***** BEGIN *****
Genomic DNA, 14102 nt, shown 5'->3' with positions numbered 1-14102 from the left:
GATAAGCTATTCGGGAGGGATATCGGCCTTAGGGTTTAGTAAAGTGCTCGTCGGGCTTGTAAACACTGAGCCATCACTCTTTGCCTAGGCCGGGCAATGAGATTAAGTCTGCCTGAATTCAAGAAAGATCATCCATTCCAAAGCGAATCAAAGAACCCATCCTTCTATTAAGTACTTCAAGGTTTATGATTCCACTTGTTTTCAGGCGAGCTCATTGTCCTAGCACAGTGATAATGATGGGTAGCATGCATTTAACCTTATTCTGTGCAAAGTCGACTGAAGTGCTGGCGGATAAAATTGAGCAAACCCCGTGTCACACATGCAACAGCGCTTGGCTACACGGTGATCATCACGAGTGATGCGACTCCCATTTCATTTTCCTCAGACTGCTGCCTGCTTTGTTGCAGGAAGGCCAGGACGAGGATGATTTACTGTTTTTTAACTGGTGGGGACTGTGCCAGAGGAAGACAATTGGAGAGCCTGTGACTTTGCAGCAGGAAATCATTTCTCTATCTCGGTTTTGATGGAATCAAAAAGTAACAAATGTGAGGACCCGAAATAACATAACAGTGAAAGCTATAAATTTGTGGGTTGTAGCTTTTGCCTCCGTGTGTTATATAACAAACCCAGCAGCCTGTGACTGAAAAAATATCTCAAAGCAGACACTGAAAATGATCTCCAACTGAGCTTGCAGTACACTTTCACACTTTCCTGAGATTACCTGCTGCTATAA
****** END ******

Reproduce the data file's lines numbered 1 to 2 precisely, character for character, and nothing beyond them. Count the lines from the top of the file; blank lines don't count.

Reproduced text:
Genomic DNA, 14102 nt, shown 5'->3' with positions numbered 1-14102 from the left:
GATAAGCTATTCGGGAGGGATATCGGCCTTAGGGTTTAGTAAAGTGCTCGTCGGGCTTGTAAACACTGAGCCATCACTCTTTGCCTAGGCCGGGCAATGAGATTAAGTCTGCCTGAATTCAAGAAAGATCATCCATTCCAAAGCGAATCAAAGAACCCATCCTTCTATTAAGTACTTCAAGGTTTATGATTCCACTTGTTTTCAGGCGAGCTCATTGTCCTAGCACAGTGATAATGATGGGTAGCATGCATTTAACCTTATTCTGTGCAAAGTCGACTGAAGTGCTGGCGGATAAAATTGAGCAAACCCCGTGTCACACATGCAACAGCGCTTGGCTACACGGTGATCATCACGAGTGATGCGACTCCCATTTCATTTTCCTCAGACTGCTGCCTGCTTTGTTGCAGGAAGGCCAGGACGAGGATGATTTACTGTTTTTTAACTGGTGGGGACTGTGCCAGAGGAAGACAATTGGAGAGCCTGTGACTTTGCAGCAGGAAATCATTTCTCTATCTCGGTTTTGATGGAATCAAAAAGTAACAAATGTGAGGACCCGAAATAACATAACAGTGAAAGCTATAAATTTGTGGGTTGTAGCTTTTGCCTCCGTGTGTTATATAACAAACCCAGCAGCCTGTGACTGAAAAAATATCTCAAAGCAGACACTGAAAATGATCTCCAACTGAGCTTGCAGTACACTTTCACACTTTCCTGAGATTACCTGCTGCTATAA